I read Galatians 6:9 the other day which says, “Let us not become weary in doing good, for at the proper time we will reap a harvest if we do not give up.”
As the second oldest of four kids, it often seemed to be the expectation for me to be “the mature one” when there was an argument. It was often hard for me to make what seemed like the majority of sacrifices. To not say something mean back even when they hurt me first. My young mind saw it as unfair to be the one who usually did what was right. There were times when I decided it was my sibling’s turn to make the right choice. I became weary of doing good and I gave up. I still struggle with this sometimes. It feels like there are some people in my life who never make the right choice and I sometimes have trouble reacting right when I feel they “deserve” whatever I’m inclined to dish out.
John Piper says that we’re all apt to do this: “Probably the worst enemy of enthusiasm is time. Human beings have a remarkable and sad capacity for getting tired of wonderful things. Almost every one of you can think of something you were enthusiastic about recently, but now the joy is faded. Your first day of vacation on the coast the sunset was breathtaking and made you so happy you could sing. But by the end of your stay you hardly noticed it any more. Vacationers get tired of sunsets, millionaires get tired of money, kids gets tired of toys, and Christians get tired of doing good. At first the excitement of teaching that Sunday School class was strong, but now you have grown weary of well-doing. The thrill is gone. At first you felt clean and strong in the Holy Spirit as you drove the van, taught the Lao English, led the small group, visited the newcomers, started reading the Bible, worked in the emergency shelter . . . but now you have grown weary in well-doing. The inner power and joy have seeped away. It’s a chore. You’ve lost heart.”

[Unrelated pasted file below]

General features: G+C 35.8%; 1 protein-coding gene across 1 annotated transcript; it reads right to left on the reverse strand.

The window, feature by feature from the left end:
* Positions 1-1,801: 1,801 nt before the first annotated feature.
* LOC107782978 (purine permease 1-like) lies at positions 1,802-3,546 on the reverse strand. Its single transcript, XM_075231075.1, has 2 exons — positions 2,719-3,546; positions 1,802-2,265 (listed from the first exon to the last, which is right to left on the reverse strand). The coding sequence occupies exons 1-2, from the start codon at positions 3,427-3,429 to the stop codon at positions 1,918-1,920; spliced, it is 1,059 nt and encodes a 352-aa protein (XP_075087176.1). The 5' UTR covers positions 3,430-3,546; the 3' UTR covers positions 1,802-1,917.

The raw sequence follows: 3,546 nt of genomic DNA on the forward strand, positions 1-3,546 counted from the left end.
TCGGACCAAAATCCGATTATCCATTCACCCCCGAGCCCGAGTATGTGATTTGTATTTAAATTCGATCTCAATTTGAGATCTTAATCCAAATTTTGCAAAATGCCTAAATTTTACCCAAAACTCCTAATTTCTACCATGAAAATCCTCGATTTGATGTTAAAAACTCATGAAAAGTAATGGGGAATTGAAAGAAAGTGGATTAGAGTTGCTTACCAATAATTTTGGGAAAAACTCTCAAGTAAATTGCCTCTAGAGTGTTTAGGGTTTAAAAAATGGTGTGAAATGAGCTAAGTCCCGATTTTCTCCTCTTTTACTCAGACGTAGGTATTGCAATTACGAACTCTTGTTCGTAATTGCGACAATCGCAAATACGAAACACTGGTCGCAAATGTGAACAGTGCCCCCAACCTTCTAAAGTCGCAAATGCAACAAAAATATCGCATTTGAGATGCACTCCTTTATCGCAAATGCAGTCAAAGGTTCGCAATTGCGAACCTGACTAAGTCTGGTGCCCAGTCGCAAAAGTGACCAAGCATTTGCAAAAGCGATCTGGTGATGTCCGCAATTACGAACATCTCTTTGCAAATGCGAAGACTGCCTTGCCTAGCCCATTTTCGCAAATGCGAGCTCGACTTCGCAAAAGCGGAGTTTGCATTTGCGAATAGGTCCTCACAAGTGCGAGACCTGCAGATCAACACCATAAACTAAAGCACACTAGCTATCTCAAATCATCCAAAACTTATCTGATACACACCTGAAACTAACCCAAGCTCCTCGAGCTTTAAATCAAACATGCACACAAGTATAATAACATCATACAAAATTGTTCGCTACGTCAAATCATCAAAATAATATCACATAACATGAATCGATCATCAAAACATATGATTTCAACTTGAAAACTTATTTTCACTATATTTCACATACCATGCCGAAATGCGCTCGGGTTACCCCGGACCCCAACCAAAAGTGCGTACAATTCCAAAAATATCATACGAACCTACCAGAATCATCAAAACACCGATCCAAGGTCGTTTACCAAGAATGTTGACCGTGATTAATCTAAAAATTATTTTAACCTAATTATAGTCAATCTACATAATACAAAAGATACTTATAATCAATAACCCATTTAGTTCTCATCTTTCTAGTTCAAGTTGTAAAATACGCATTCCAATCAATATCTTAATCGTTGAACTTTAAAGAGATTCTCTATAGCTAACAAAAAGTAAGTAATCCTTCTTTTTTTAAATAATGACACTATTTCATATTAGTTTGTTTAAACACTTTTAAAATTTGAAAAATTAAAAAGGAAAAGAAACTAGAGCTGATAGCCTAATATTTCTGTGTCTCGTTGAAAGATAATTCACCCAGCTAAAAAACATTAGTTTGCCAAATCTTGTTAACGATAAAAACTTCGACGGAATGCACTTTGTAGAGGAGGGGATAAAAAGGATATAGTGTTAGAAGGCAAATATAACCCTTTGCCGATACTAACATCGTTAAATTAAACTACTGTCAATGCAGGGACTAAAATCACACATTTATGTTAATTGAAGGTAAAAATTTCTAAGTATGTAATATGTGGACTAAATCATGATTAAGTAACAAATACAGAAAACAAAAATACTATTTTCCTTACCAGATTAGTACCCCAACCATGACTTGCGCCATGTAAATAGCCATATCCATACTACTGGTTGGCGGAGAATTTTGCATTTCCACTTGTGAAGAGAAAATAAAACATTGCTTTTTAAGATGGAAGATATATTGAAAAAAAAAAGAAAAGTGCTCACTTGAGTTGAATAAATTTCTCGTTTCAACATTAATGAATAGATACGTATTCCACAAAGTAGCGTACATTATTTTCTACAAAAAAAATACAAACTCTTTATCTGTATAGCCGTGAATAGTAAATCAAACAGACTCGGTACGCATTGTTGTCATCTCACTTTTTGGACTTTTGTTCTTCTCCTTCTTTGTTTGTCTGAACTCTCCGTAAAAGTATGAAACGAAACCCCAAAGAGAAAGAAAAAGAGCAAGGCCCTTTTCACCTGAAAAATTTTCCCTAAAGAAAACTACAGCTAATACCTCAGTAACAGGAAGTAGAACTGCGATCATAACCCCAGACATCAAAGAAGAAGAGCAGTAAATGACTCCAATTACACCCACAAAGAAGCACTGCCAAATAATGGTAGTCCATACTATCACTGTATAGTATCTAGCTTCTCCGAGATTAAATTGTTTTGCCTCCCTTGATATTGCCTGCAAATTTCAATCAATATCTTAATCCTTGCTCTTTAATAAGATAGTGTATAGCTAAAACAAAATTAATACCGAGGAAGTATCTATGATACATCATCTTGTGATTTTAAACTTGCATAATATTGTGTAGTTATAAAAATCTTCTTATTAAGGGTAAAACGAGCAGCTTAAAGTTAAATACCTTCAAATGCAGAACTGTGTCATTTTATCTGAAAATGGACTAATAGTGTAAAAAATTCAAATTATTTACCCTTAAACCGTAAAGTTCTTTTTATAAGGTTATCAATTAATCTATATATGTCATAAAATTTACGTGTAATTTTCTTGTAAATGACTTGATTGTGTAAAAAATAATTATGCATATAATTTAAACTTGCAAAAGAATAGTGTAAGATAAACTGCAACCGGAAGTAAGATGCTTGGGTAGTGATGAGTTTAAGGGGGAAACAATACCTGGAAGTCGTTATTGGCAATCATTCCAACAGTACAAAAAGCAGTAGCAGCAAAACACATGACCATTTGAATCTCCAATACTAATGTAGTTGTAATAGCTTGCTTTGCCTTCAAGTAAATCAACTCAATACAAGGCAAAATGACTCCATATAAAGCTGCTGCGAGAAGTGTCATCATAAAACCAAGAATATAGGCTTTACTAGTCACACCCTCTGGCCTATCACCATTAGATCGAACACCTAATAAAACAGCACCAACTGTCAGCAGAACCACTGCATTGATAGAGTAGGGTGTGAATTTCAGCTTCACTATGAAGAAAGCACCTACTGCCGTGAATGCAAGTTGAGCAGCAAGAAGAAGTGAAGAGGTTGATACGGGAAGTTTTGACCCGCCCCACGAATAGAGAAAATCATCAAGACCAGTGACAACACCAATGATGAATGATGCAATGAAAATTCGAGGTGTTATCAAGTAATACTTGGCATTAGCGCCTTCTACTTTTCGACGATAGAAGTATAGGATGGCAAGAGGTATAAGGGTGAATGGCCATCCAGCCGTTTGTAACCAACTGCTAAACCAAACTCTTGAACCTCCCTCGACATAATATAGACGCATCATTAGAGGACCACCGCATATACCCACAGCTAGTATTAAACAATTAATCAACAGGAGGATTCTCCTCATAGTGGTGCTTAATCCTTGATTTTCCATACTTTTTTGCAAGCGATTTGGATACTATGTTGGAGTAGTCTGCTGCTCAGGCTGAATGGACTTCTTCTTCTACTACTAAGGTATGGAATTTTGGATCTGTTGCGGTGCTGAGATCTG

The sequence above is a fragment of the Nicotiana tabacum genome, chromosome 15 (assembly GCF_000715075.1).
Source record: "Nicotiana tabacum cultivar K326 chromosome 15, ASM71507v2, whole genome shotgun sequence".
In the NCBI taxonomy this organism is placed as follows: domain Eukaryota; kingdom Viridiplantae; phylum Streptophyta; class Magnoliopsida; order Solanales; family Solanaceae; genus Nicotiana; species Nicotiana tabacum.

Just because it’s the right thing, doesn’t mean it will be the easiest choice. But just because it’s hard doesn’t mean we should give up.